Sunflower Stem Weevil – Cylindrocopturus adspersus
Sunflower Stem Weevil (Cylindrocopturus adspersus)
Latin Name: Cylindrocopturus adspersus
Common Name: Sunflower Stem Weevil
- The sunflower stem weevil is a pale, speckled weevil with a short, curled snout held downwards beneath the skull.
- Adults are enigmatic and secretive, darting around the other side of a stalk or dropping it in response to disturbance.
- Larvae are cream-colored and can be detected by breaking stalks longitudinally to their root with a stout-bladed knife.
Host plants: Sunflowers
Throughout North America
Damage caused by Sunflower Stem Weevil:
The sunflower stem weevil causes debilitated stems and accommodation. The eggs will then spend the winter here. The larvae of the sunflower stem weevil will eat a tunnel in the stalk on their journey to the ground to pupate. This is especially true for sunflowers that the drought has harmed. The female weevil will lay her eggs in little gaps chewed into the lowest section of the stem. This insect spreads the ailments of Phoma black stem and charcoal rot.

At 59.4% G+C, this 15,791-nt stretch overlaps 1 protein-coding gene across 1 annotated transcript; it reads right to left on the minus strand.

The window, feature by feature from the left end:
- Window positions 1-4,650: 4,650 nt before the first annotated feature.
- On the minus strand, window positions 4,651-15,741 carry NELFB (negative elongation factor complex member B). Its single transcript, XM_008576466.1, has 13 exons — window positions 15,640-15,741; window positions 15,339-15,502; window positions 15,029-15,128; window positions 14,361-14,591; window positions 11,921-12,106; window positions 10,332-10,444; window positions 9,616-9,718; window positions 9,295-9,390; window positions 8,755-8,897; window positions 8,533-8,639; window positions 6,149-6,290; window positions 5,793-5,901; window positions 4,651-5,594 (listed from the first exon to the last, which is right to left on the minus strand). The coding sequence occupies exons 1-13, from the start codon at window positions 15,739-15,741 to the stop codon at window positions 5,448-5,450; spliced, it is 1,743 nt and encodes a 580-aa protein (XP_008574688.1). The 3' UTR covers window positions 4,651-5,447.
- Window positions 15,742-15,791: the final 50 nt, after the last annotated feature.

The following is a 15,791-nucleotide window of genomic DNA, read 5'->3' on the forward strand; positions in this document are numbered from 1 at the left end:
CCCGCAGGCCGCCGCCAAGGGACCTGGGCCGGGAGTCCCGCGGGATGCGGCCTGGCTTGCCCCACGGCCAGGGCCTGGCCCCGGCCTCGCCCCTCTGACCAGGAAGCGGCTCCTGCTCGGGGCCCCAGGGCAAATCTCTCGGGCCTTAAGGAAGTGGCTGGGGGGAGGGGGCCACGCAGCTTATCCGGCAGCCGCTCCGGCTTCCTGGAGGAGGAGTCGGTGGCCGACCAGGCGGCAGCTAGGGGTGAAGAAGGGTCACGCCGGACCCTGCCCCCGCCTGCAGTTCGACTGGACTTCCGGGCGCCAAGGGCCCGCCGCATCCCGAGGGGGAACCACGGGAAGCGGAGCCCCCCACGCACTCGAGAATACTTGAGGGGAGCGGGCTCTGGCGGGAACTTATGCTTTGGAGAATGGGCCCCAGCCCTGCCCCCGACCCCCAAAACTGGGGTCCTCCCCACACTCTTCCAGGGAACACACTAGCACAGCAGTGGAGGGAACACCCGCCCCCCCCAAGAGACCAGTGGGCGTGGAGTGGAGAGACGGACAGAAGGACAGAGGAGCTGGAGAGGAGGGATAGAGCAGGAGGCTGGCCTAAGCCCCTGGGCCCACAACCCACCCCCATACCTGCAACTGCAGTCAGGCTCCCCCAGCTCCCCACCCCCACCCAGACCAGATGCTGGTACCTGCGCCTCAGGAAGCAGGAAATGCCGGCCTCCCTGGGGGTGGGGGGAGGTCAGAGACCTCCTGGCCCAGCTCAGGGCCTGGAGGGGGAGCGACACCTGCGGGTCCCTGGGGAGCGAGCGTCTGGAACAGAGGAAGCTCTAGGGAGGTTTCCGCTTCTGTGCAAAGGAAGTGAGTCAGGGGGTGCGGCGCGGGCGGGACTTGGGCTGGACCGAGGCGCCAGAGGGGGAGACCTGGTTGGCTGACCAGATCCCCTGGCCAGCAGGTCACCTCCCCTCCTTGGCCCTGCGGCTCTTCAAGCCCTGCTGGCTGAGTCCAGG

Life history and Habits:
The sunflower stem weevil has only one generation. In the High Plains, it emerges in late May to early June, while in the northern plains; it emerges in mid to late June. The bottom stem is where the eggs are laid. The larvae begin feeding in the pit area of the stem shortly after hatching, and in August, they descend to the lower section of the stem to build an overwintering chamber.